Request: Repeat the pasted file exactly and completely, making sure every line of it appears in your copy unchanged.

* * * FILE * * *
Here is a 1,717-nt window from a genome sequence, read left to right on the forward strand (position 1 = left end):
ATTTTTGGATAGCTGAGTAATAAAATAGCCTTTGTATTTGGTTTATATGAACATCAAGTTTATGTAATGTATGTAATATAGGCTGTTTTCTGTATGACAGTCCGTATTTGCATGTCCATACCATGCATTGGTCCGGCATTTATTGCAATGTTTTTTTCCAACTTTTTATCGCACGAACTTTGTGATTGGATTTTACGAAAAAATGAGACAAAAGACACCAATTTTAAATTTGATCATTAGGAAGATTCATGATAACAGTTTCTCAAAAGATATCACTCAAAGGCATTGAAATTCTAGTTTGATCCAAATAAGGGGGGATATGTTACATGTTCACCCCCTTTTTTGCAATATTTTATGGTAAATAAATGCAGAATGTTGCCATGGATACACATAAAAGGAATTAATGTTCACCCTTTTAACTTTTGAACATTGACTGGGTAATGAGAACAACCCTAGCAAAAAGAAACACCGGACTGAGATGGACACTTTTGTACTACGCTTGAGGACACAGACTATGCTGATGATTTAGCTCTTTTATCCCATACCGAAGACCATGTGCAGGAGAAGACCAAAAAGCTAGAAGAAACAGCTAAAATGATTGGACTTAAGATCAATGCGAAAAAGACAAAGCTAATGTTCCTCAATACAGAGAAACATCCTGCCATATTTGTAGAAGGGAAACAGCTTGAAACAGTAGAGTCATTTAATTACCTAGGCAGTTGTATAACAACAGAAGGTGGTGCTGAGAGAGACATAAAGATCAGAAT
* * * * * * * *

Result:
Here is a 1,717-nt window from a genome sequence, read left to right on the forward strand (position 1 = left end):
ATTTTTGGATAGCTGAGTAATAAAATAGCCTTTGTATTTGGTTTATATGAACATCAAGTTTATGTAATGTATGTAATATAGGCTGTTTTCTGTATGACAGTCCGTATTTGCATGTCCATACCATGCATTGGTCCGGCATTTATTGCAATGTTTTTTTCCAACTTTTTATCGCACGAACTTTGTGATTGGATTTTACGAAAAAATGAGACAAAAGACACCAATTTTAAATTTGATCATTAGGAAGATTCATGATAACAGTTTCTCAAAAGATATCACTCAAAGGCATTGAAATTCTAGTTTGATCCAAATAAGGGGGGATATGTTACATGTTCACCCCCTTTTTTGCAATATTTTATGGTAAATAAATGCAGAATGTTGCCATGGATACACATAAAAGGAATTAATGTTCACCCTTTTAACTTTTGAACATTGACTGGGTAATGAGAACAACCCTAGCAAAAAGAAACACCGGACTGAGATGGACACTTTTGTACTACGCTTGAGGACACAGACTATGCTGATGATTTAGCTCTTTTATCCCATACCGAAGACCATGTGCAGGAGAAGACCAAAAAGCTAGAAGAAACAGCTAAAATGATTGGACTTAAGATCAATGCGAAAAAGACAAAGCTAATGTTCCTCAATACAGAGAAACATCCTGCCATATTTGTAGAAGGGAAACAGCTTGAAACAGTAGAGTCATTTAATTACCTAGGCAGTTGTATAACAACAGAAGGTGGTGCTGAGAGAGACATAAAGATCAGAAT